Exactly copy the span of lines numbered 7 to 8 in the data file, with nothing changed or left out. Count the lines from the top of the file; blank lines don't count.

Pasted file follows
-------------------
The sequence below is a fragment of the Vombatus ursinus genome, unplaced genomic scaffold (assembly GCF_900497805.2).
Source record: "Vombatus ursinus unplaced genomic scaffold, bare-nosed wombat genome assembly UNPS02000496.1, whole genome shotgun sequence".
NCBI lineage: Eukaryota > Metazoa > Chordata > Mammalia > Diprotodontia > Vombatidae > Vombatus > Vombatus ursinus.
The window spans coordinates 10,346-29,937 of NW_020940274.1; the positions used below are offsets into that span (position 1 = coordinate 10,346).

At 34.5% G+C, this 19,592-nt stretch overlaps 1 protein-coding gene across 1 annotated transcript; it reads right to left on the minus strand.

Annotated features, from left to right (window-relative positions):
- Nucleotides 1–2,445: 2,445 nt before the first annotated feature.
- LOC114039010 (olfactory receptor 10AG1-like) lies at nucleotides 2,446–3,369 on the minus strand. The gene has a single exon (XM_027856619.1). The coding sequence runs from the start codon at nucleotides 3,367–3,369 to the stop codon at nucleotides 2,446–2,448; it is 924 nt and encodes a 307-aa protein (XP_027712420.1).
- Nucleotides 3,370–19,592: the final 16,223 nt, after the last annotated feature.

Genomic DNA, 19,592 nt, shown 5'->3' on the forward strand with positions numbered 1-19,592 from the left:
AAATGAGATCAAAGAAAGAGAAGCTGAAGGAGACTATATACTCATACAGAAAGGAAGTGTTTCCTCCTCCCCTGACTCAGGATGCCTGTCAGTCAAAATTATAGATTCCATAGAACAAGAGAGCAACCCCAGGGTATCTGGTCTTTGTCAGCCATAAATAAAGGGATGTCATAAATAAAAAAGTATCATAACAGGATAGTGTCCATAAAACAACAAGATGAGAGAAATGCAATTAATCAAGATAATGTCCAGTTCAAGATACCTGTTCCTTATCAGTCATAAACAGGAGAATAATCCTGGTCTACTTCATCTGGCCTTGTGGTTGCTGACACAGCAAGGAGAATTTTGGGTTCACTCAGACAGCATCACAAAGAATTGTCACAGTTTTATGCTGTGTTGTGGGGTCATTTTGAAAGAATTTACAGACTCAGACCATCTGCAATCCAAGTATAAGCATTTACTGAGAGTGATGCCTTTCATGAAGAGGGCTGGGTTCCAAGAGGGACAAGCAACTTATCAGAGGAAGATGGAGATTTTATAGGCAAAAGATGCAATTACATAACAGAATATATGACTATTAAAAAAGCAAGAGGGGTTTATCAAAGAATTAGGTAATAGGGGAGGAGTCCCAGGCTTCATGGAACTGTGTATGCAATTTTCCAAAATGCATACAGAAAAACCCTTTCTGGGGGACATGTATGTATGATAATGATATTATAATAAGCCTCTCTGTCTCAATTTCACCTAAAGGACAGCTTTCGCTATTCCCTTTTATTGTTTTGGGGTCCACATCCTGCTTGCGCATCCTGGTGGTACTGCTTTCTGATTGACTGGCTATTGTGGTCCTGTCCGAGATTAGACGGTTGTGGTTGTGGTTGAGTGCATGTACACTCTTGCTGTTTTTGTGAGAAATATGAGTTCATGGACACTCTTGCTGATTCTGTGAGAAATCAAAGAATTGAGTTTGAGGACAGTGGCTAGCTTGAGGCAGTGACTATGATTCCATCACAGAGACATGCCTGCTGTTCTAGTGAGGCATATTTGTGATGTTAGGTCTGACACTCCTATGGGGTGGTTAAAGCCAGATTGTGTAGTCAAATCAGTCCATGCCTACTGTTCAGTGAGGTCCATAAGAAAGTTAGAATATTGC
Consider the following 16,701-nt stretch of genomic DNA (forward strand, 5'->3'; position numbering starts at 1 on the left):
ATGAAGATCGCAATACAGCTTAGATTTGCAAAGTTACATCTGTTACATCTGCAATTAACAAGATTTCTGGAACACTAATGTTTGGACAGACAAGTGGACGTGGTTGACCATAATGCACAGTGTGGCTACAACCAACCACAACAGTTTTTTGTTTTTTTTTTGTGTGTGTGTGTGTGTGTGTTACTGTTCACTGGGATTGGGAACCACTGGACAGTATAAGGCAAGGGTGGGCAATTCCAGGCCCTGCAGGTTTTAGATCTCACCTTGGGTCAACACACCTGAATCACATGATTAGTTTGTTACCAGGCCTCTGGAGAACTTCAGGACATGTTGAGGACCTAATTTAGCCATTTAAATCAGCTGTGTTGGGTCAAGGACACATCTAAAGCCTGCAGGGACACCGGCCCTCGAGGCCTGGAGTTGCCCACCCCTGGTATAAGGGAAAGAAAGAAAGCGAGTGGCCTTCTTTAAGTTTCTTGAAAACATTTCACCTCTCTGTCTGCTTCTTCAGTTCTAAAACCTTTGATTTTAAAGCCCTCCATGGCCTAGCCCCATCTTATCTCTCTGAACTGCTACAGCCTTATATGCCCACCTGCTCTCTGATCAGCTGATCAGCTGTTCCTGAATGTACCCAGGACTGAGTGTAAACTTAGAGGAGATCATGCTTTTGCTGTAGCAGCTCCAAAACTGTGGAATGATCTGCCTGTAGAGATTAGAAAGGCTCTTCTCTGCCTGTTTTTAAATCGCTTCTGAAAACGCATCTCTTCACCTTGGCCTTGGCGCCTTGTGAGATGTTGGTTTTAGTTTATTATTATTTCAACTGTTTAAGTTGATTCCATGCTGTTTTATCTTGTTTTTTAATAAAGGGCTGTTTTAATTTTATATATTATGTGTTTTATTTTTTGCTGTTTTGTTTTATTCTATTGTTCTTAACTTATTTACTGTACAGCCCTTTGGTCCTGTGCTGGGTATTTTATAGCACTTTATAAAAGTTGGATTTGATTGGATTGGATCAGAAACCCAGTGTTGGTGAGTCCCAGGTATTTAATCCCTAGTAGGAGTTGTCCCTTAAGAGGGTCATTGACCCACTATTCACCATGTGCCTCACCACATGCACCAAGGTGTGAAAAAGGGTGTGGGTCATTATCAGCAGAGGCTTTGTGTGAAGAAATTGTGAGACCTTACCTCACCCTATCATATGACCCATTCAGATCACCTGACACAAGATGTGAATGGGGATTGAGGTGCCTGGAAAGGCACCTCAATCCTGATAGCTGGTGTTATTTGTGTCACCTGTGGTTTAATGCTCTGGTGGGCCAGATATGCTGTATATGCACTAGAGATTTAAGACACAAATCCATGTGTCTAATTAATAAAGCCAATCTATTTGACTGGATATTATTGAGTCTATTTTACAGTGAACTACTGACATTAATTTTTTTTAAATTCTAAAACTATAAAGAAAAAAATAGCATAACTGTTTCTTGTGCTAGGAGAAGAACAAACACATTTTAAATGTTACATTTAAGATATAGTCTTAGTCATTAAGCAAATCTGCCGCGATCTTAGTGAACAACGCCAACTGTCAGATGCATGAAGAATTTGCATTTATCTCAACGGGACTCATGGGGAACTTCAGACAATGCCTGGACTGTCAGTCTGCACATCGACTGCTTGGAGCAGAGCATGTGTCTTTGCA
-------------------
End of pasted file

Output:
- Nucleotides 1–2,445: 2,445 nt before the first annotated feature.
- LOC114039010 (olfactory receptor 10AG1-like) lies at nucleotides 2,446–3,369 on the minus strand. The gene has a single exon (XM_027856619.1). The coding sequence runs from the start codon at nucleotides 3,367–3,369 to the stop codon at nucleotides 2,446–2,448; it is 924 nt and encodes a 307-aa protein (XP_027712420.1).